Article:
#15     Dec 5, 2002
  6. Caught your journal in passing tonight, Lundy. I must say that you've got me thinking about old nightmares. I started in the first part of 2000, felt like I was 10' tall and bullet proof. Everything I traded just seemed to be a winner. I was going around giving stock tips to everybody, why I even had people calling me on the phone and I gave 'em tips. Said I'd missed my calling-- should've been a broker. Needless to say, I got cut down to size, and I finally realized I sucked after I lost 60K. (duh) I went around moping all the time. I couldn't sleep, and my wife would gauge me all the time and remind me how it was my fault--oh the guilt. And I know some people got burnt on my tips-- that's a given 'cus nobody calls or asks for tips anymore.

    Didn't mean to spill that much. Anyway, thanks for being honest.

    Can't wait for part two.
     
    #16     Dec 5, 2002
  7. rickty

    rickty

    alain wrote:
    I've heard it said a couple of times that happiness can be defined as:
    • having someone to love
    • having something to do
    • having something to look forward to
    This pretty much sums up what you wrote above, except for the aspect of modesty which I'm glad to see you have added.

    Richard
     
    #17     Dec 5, 2002
  8. lundy

    lundy

    So here I am, 23 years old, and I just lost 25k of a friends money. This is by the way, alot more money than I had ever dealt with in my life.

    I was scared, and I didn't want to accept failure. But above all, I was concerned with what other people would think of me as a failure. I thought that however people thought of me, that was who I was. (grammar?)

    So I made a big mistake, I entered another partnership with another friend without letting either partner know that I just lost 25k. The second partnership was formed based on lies.

    Of course the whole time, I was feeling more and more confident, because I was getting more experience, coming up with new and better techniques, and I was getting more money to gamble with. This was like a high.

    So my new partner gave me some money, and I told him I'd give him back 100% a month. (WHAT WAS I THINKING?) I had been studying the emini futures, and I figured I could make 5% a day and compound it.

    Needless to say, I lost the money. But I didn't tell him. And he kept giving me more and more money, up to 1 million dollars. Then when the profit projections started getting outrageous, he wanted some. He wanted his money and all the profit it had accumulated. I tried to buy time, but it only worked for so long, then came the first breakdown.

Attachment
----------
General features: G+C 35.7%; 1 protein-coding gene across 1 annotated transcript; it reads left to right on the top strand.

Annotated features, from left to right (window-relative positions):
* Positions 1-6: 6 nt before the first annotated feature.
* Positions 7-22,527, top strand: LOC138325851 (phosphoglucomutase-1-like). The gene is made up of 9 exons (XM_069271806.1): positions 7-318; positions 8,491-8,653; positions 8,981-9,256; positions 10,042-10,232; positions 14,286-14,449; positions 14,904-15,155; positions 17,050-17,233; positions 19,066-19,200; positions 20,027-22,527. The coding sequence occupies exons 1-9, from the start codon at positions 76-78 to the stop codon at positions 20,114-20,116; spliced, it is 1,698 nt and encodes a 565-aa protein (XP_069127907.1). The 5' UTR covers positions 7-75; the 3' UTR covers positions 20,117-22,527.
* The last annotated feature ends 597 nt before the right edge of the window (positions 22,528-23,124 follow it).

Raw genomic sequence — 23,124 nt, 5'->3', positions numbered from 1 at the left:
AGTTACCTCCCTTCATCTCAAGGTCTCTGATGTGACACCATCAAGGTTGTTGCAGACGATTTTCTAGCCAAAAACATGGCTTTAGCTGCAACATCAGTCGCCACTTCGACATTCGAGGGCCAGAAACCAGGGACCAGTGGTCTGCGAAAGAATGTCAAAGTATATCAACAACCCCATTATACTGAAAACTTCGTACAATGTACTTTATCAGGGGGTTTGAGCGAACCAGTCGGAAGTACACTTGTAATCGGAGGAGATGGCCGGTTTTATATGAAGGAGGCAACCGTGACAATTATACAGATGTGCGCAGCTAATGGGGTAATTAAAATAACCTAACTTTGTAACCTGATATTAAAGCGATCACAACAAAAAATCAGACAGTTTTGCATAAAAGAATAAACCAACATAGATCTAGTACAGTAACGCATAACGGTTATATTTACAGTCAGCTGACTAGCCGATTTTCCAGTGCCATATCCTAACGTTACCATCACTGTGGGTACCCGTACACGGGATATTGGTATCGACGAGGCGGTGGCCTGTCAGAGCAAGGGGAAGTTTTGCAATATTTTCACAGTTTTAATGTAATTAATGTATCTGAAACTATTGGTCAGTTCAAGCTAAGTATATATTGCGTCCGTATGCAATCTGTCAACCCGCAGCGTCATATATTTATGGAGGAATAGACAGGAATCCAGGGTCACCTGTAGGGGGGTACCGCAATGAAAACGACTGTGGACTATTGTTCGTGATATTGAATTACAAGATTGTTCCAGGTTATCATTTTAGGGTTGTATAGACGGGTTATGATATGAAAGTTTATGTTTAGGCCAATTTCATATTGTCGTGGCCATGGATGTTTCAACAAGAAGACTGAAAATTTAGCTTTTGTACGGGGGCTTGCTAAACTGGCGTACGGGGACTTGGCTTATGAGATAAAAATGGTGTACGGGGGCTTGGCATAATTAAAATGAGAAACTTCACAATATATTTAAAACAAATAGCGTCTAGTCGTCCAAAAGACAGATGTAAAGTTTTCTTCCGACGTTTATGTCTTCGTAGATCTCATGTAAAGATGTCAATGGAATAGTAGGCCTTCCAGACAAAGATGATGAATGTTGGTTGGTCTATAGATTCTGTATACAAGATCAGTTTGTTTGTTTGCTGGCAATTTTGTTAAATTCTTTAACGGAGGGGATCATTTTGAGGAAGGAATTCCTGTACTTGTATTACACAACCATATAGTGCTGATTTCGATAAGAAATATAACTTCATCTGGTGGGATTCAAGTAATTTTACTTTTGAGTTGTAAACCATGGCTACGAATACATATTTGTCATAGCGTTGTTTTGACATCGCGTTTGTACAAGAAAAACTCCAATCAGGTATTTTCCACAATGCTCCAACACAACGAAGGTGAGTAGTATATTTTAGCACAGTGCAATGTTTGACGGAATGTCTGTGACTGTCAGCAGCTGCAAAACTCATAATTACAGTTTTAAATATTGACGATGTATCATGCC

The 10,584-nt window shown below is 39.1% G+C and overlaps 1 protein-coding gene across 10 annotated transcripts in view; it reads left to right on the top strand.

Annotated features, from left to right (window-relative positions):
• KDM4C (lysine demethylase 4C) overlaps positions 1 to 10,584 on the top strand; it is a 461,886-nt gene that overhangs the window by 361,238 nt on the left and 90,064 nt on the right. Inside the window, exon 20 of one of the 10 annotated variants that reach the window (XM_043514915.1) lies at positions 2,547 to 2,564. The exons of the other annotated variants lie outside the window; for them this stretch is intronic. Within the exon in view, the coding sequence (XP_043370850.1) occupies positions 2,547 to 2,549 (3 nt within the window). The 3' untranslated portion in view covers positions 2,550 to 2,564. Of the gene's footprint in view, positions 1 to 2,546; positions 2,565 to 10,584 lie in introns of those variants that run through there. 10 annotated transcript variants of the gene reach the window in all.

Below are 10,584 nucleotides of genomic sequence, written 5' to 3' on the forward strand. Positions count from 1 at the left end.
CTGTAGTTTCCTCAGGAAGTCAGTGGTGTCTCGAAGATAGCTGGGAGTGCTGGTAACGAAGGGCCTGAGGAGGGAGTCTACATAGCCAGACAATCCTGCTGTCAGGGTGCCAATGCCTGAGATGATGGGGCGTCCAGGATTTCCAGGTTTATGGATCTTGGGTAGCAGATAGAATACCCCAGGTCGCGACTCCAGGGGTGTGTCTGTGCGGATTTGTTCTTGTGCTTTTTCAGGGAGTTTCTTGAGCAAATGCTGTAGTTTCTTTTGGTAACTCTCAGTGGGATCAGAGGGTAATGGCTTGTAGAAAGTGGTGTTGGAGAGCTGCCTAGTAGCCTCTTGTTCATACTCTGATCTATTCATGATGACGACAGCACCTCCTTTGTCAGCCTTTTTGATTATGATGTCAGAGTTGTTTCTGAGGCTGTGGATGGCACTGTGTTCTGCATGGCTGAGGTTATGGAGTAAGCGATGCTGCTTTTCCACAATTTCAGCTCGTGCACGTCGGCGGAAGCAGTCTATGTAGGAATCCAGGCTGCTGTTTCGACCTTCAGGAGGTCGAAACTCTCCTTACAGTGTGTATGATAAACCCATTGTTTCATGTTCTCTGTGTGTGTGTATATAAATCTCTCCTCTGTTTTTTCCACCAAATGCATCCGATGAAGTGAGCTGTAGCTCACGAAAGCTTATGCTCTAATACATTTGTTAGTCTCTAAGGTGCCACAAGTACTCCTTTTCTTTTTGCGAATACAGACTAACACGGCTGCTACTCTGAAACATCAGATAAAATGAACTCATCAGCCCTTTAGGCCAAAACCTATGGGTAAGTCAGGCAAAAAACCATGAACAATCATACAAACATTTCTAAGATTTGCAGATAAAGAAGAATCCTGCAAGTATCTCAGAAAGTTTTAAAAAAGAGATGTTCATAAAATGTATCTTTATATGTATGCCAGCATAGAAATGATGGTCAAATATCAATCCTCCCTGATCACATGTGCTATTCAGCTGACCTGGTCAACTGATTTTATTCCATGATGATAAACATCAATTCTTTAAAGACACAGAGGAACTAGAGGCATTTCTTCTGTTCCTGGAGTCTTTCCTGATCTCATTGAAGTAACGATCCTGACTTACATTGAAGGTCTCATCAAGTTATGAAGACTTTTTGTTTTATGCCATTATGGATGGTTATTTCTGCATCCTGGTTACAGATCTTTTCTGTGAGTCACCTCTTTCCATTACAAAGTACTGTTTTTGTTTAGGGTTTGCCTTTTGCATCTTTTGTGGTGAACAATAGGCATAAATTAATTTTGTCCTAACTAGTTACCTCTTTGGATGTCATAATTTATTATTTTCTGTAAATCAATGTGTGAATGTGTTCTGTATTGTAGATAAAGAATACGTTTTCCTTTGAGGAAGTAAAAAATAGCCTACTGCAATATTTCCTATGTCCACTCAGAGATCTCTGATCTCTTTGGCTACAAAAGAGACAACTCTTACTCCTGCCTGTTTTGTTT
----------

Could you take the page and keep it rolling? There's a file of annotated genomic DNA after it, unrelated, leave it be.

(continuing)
I admitted I lost the money, but I didn't tell him the truth about being a loser before we started. I led him to think it was bad luck.

    Based on this misinformation, he decided to give it another go. Again, I lost the money.

    To make a long story short, I eventually owned up to him and the first partner, as I am to you, and find myself 2 million dollars in debt, unsure of who I am and what I want out of life, and questioning everything I have ever done in the past to find answers, so that I may make changes to be who I want to be, and not a shadow of what others think I am.

    That was a long sentence. But thats how life feels.

    I have misused trust, and used others for my own ends. Now that the whole story is out, I find myself in a reality I never faced in the past. "Who am I?" I also find myself in the unique position of being open to change. Changes that I never even thought about. Hell, I thought I was mister perfect. Or actually, I thought I had everyone fooled into thinking I was Mister perfect.

    My whole life I tried to pretend. Even though I knew I was a stinkin liar, a weakling, a cheater, a selfish guy - I didn't care. As long as I had respect from others, i was ok with my rotten self. Then one day, I was unable to prove myself. Unable to make money in the markets. Thats when I found out that when money is involved, lies turn black.

    Now that the real me has been exposed, I know it's time to stop pretending, time to change and be a real person.
     
    #18     Dec 7, 2002
  9. lundy

    lundy

    With all that said, I'm still looking at a vocation centered around trading. Either developing software or actual trading is what I plan on doing.
     
    #19     Dec 7, 2002
  10. nkhoi

    nkhoi Moderator

    wow, your family must be very rich!
     
    #20     Dec 7, 2002